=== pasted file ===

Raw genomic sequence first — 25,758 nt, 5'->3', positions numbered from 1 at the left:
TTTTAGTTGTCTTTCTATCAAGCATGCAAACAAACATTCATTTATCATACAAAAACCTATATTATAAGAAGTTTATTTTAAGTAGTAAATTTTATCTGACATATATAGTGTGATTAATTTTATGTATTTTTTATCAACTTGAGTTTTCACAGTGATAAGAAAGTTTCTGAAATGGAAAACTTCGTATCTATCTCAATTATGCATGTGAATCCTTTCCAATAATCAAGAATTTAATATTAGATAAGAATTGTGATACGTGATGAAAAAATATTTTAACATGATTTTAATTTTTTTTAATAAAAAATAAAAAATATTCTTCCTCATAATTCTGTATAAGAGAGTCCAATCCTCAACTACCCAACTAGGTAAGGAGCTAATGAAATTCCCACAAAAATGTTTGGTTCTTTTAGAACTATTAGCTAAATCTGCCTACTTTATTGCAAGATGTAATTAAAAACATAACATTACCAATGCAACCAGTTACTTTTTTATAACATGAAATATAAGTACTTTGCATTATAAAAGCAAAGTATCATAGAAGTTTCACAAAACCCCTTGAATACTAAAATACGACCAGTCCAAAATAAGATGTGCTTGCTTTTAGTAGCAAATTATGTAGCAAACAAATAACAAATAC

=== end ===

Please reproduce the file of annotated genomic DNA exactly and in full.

Raw genomic sequence first — 25,758 nt, 5'->3', positions numbered from 1 at the left:
TTTTAGTTGTCTTTCTATCAAGCATGCAAACAAACATTCATTTATCATACAAAAACCTATATTATAAGAAGTTTATTTTAAGTAGTAAATTTTATCTGACATATATAGTGTGATTAATTTTATGTATTTTTTATCAACTTGAGTTTTCACAGTGATAAGAAAGTTTCTGAAATGGAAAACTTCGTATCTATCTCAATTATGCATGTGAATCCTTTCCAATAATCAAGAATTTAATATTAGATAAGAATTGTGATACGTGATGAAAAAATATTTTAACATGATTTTAATTTTTTTTAATAAAAAATAAAAAATATTCTTCCTCATAATTCTGTATAAGAGAGTCCAATCCTCAACTACCCAACTAGGTAAGGAGCTAATGAAATTCCCACAAAAATGTTTGGTTCTTTTAGAACTATTAGCTAAATCTGCCTACTTTATTGCAAGATGTAATTAAAAACATAACATTACCAATGCAACCAGTTACTTTTTTATAACATGAAATATAAGTACTTTGCATTATAAAAGCAAAGTATCATAGAAGTTTCACAAAACCCCTTGAATACTAAAATACGACCAGTCCAAAATAAGATGTGCTTGCTTTTAGTAGCAAATTATGTAGCAAACAAATAACAAATAC